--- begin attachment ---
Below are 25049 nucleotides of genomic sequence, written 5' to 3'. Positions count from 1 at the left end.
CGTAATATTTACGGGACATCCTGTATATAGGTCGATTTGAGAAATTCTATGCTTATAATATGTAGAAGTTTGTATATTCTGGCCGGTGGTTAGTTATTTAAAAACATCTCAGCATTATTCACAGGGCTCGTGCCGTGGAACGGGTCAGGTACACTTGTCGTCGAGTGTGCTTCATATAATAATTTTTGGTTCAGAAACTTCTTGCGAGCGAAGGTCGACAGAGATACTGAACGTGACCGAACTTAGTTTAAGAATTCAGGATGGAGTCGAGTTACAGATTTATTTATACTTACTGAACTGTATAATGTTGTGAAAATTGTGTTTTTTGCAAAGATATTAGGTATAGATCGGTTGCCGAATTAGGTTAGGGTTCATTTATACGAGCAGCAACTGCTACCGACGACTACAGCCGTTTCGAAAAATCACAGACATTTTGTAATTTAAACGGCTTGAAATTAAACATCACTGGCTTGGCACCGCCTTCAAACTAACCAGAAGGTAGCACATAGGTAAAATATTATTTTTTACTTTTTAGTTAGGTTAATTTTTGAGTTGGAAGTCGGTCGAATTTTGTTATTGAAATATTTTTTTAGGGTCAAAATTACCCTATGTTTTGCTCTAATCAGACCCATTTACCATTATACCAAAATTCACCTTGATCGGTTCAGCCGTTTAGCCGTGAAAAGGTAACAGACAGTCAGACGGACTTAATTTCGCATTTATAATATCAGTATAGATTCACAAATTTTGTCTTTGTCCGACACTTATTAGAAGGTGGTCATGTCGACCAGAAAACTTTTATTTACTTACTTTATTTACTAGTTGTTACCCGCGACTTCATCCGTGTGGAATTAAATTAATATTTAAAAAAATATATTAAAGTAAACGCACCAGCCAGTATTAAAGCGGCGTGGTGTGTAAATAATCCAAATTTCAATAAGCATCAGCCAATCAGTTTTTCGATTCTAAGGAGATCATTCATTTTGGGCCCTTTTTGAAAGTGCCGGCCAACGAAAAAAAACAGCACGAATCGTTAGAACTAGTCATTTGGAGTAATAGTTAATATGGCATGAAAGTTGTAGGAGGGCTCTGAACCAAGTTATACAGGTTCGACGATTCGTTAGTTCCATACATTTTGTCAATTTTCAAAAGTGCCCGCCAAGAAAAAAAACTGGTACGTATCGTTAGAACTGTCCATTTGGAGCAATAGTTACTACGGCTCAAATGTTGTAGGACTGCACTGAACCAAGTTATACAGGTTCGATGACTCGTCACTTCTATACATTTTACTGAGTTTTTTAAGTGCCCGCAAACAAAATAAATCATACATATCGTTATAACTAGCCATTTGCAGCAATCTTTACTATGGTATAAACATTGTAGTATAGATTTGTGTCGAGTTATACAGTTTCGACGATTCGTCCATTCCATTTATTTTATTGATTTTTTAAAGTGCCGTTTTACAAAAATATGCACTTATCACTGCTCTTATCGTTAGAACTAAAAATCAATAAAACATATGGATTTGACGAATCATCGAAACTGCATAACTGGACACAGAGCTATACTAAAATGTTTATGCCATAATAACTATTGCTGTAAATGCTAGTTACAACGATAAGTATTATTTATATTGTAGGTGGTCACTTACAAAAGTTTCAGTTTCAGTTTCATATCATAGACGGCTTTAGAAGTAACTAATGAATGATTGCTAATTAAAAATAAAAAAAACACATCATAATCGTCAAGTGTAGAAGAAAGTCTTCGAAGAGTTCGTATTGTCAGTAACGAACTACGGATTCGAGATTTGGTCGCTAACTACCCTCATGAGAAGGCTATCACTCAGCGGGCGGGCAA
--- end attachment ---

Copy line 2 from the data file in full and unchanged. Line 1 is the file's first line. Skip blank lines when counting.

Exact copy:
CGTAATATTTACGGGACATCCTGTATATAGGTCGATTTGAGAAATTCTATGCTTATAATATGTAGAAGTTTGTATATTCTGGCCGGTGGTTAGTTATTTAAAAACATCTCAGCATTATTCACAGGGCTCGTGCCGTGGAACGGGTCAGGTACACTTGTCGTCGAGTGTGCTTCATATAATAATTTTTGGTTCAGAAACTTCTTGCGAGCGAAGGTCGACAGAGATACTGAACGTGACCGAACTTAGTTTAAGAATTCAGGATGGAGTCGAGTTACAGATTTATTTATACTTACTGAACTGTATAATGTTGTGAAAATTGTGTTTTTTGCAAAGATATTAGGTATAGATCGGTTGCCGAATTAGGTTAGGGTTCATTTATACGAGCAGCAACTGCTACCGACGACTACAGCCGTTTCGAAAAATCACAGACATTTTGTAATTTAAACGGCTTGAAATTAAACATCACTGGCTTGGCACCGCCTTCAAACTAACCAGAAGGTAGCACATAGGTAAAATATTATTTTTTACTTTTTAGTTAGGTTAATTTTTGAGTTGGAAGTCGGTCGAATTTTGTTATTGAAATATTTTTTTAGGGTCAAAATTACCCTATGTTTTGCTCTAATCAGACCCATTTACCATTATACCAAAATTCACCTTGATCGGTTCAGCCGTTTAGCCGTGAAAAGGTAACAGACAGTCAGACGGACTTAATTTCGCATTTATAATATCAGTATAGATTCACAAATTTTGTCTTTGTCCGACACTTATTAGAAGGTGGTCATGTCGACCAGAAAACTTTTATTTACTTACTTTATTTACTAGTTGTTACCCGCGACTTCATCCGTGTGGAATTAAATTAATATTTAAAAAAATATATTAAAGTAAACGCACCAGCCAGTATTAAAGCGGCGTGGTGTGTAAATAATCCAAATTTCAATAAGCATCAGCCAATCAGTTTTTCGATTCTAAGGAGATCATTCATTTTGGGCCCTTTTTGAAAGTGCCGGCCAACGAAAAAAAACAGCACGAATCGTTAGAACTAGTCATTTGGAGTAATAGTTAATATGGCATGAAAGTTGTAGGAGGGCTCTGAACCAAGTTATACAGGTTCGACGATTCGTTAGTTCCATACATTTTGTCAATTTTCAAAAGTGCCCGCCAAGAAAAAAAACTGGTACGTATCGTTAGAACTGTCCATTTGGAGCAATAGTTACTACGGCTCAAATGTTGTAGGACTGCACTGAACCAAGTTATACAGGTTCGATGACTCGTCACTTCTATACATTTTACTGAGTTTTTTAAGTGCCCGCAAACAAAATAAATCATACATATCGTTATAACTAGCCATTTGCAGCAATCTTTACTATGGTATAAACATTGTAGTATAGATTTGTGTCGAGTTATACAGTTTCGACGATTCGTCCATTCCATTTATTTTATTGATTTTTTAAAGTGCCGTTTTACAAAAATATGCACTTATCACTGCTCTTATCGTTAGAACTAAAAATCAATAAAACATATGGATTTGACGAATCATCGAAACTGCATAACTGGACACAGAGCTATACTAAAATGTTTATGCCATAATAACTATTGCTGTAAATGCTAGTTACAACGATAAGTATTATTTATATTGTAGGTGGTCACTTACAAAAGTTTCAGTTTCAGTTTCATATCATAGACGGCTTTAGAAGTAACTAATGAATGATTGCTAATTAAAAATAAAAAAAACACATCATAATCGTCAAGTGTAGAAGAAAGTCTTCGAAGAGTTCGTATTGTCAGTAACGAACTACGGATTCGAGATTTGGTCGCTAACTACCCTCATGAGAAGGCTATCACTCAGCGGGCGGGCAA